Dust and other airborne particulates are a difficult hazard to manage, as the particles that cause the most damage are very difficult to detect visually. Normally the only time you’ll see them is during the late afternoon as the sun shines through a crack or window and creates a haze or shaft of light.

According to the Lung Foundation of Australia, every year an estimated 29% of lung cancers in men and 5.3% in women, can be attributed to exposure in the workplace. Estimates overseas also indicate that workplace exposure to airborne contaminants also contributes to 15% of Chronic Obstructive Pulmonary Disease in Adults, which affects one in seven Australians over the age of 40 and is a leading cause of death and disease burden after heart disease, stroke and cancer.

Targeted and on-going intervention on work-related health is essential in reducing the risk of exposure to airborne contaminants, businesses should consider doing the following:

Eliminate Airborne Contaminants from the workplace

PCBUs must eliminate the risk if it’s reasonably practicable. For example, isocyanate paints can be eliminated from the workplace by replacing them with water-based paints.

Minimise risks

If elimination isn’t reasonably practicable, minimise worker exposure to these products. Examples for silica dust are to fit extraction systems or use water suppression systems.

Issue Respiratory Protective Equipment (RPE)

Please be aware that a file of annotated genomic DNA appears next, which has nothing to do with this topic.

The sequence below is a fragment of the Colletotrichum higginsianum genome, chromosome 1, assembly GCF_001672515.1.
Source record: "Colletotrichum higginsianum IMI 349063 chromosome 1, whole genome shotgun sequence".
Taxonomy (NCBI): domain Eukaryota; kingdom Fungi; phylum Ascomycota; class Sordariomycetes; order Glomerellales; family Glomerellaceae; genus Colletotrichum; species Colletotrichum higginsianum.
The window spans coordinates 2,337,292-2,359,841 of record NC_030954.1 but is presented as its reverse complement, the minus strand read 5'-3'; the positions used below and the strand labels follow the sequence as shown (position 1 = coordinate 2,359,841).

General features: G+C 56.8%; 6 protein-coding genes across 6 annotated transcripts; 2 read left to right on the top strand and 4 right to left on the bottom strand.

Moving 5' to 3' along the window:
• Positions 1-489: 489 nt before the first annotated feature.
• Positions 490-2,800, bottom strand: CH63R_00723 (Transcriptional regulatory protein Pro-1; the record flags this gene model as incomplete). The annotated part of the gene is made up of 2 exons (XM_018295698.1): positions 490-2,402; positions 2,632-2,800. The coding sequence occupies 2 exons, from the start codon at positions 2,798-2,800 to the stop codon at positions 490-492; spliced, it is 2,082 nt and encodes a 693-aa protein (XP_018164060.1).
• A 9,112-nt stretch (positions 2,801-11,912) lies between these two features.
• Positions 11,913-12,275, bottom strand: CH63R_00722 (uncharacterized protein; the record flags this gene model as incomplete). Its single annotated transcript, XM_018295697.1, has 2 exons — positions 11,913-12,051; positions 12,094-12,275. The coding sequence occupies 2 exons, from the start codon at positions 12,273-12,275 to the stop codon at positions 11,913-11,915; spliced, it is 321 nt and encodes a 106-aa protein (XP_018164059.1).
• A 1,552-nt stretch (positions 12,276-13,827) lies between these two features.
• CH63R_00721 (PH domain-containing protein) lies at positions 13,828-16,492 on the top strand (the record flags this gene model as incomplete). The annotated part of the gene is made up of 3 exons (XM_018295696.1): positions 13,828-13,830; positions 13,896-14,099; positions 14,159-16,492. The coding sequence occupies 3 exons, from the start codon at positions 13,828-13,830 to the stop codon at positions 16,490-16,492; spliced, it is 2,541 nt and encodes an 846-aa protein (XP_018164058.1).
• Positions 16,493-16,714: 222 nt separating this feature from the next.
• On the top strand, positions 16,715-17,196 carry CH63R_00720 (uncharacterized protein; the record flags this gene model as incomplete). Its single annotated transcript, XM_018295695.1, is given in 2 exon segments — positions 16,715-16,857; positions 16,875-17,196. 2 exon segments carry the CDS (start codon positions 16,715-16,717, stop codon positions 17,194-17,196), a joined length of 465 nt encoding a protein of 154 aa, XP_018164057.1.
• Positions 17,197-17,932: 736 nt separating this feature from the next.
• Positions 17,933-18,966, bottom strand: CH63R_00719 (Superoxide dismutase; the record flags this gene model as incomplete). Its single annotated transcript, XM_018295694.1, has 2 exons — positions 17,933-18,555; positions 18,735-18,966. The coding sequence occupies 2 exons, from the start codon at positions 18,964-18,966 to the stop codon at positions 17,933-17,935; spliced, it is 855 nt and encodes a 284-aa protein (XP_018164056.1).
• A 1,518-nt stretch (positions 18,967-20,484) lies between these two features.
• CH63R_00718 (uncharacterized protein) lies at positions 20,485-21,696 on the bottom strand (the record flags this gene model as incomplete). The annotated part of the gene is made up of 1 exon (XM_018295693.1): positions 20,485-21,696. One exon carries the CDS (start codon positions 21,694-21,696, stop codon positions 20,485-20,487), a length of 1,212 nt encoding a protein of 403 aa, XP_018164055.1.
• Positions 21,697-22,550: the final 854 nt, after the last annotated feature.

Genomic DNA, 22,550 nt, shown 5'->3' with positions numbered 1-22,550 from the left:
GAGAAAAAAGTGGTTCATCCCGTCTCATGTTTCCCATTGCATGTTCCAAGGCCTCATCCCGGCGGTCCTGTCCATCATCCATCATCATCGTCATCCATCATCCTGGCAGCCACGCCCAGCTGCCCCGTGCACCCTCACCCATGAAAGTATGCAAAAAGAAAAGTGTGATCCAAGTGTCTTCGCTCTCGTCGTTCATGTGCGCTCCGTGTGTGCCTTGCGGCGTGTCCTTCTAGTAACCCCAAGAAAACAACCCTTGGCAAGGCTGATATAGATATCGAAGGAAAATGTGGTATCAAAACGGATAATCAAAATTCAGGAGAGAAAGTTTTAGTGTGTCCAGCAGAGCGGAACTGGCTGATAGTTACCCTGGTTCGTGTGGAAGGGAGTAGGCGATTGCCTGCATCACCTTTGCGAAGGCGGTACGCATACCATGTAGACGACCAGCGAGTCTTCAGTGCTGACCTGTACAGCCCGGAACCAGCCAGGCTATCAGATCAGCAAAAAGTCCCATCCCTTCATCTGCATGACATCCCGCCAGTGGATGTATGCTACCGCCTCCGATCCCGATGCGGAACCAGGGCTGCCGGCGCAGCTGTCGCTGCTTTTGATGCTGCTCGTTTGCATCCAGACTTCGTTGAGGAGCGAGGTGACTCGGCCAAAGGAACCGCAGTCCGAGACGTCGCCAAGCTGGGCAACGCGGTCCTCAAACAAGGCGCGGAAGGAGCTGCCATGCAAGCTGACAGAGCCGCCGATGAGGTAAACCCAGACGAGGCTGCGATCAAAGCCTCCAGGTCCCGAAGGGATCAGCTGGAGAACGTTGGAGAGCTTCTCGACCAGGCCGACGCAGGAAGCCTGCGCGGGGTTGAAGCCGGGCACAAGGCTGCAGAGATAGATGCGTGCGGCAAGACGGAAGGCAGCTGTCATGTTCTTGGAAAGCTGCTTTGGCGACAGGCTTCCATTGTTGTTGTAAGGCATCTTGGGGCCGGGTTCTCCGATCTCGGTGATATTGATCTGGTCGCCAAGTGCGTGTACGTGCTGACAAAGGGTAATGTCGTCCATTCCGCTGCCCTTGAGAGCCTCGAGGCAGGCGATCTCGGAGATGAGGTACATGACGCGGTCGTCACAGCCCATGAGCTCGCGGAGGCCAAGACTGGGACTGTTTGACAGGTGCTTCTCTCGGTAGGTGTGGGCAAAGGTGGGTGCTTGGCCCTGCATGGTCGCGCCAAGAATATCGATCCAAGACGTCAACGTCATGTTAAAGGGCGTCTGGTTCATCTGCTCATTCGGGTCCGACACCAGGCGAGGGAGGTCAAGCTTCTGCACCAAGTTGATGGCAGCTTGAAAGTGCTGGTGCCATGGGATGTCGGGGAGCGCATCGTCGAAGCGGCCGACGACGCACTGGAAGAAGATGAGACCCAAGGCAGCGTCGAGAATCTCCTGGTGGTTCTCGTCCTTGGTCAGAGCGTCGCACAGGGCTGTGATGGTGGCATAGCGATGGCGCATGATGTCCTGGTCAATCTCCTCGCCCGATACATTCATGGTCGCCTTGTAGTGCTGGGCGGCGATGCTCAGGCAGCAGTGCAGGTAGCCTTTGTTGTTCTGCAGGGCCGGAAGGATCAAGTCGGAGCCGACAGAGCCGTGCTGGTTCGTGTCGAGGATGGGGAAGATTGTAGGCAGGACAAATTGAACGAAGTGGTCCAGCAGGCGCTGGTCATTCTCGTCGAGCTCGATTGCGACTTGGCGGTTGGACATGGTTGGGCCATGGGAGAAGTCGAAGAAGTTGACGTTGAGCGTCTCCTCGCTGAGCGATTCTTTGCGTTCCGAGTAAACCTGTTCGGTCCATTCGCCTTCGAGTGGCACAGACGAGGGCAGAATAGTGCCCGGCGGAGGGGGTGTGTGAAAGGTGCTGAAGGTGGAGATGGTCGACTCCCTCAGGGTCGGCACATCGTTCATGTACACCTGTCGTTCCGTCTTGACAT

If a risk to health still remains, supply RPE to workers. Make sure they know why they need to wear it, how to use it and that it fits properly.

RPE should not be the sole method of reducing risk. It must be used alongside other minimisation controls.

Fit test RPE

Fit testing is very important. RPE works if it forms a seal around the wearer’s nose and mouth. Fit testing is conducted by trained specialists. Your safety gear supplier can help you locate one.

Monitor workers’ exposure to airborne contaminants

Monitor workers’ exposure to airborne contaminants to check the levels of dust, vapour or fumes being created. Always consider if those levels can be further reduced. Exposure monitoring can help you find out if workers are being exposed to a hazard at harmful levels or detect whether the controls you have in place for that hazard are adequate.

Monitor workers’ lung health annually. This also helps you know whether the controls are working, and may detect early symptoms of work-related ill-health.

Provide workers with information and training

Make sure workers know about the health risks and controls for airborne contaminants. ‘Toolbox talks’ can be useful here.

Make sure workers understand the risks, what they need to do to protect themselves, and why it’s important to take part in exposure and health monitoring.

To learn more about reducing the risk of respiratory ill-health in your workplace, contact GB today, our wide and experienced network also includes an Occupational Hygiene Team.

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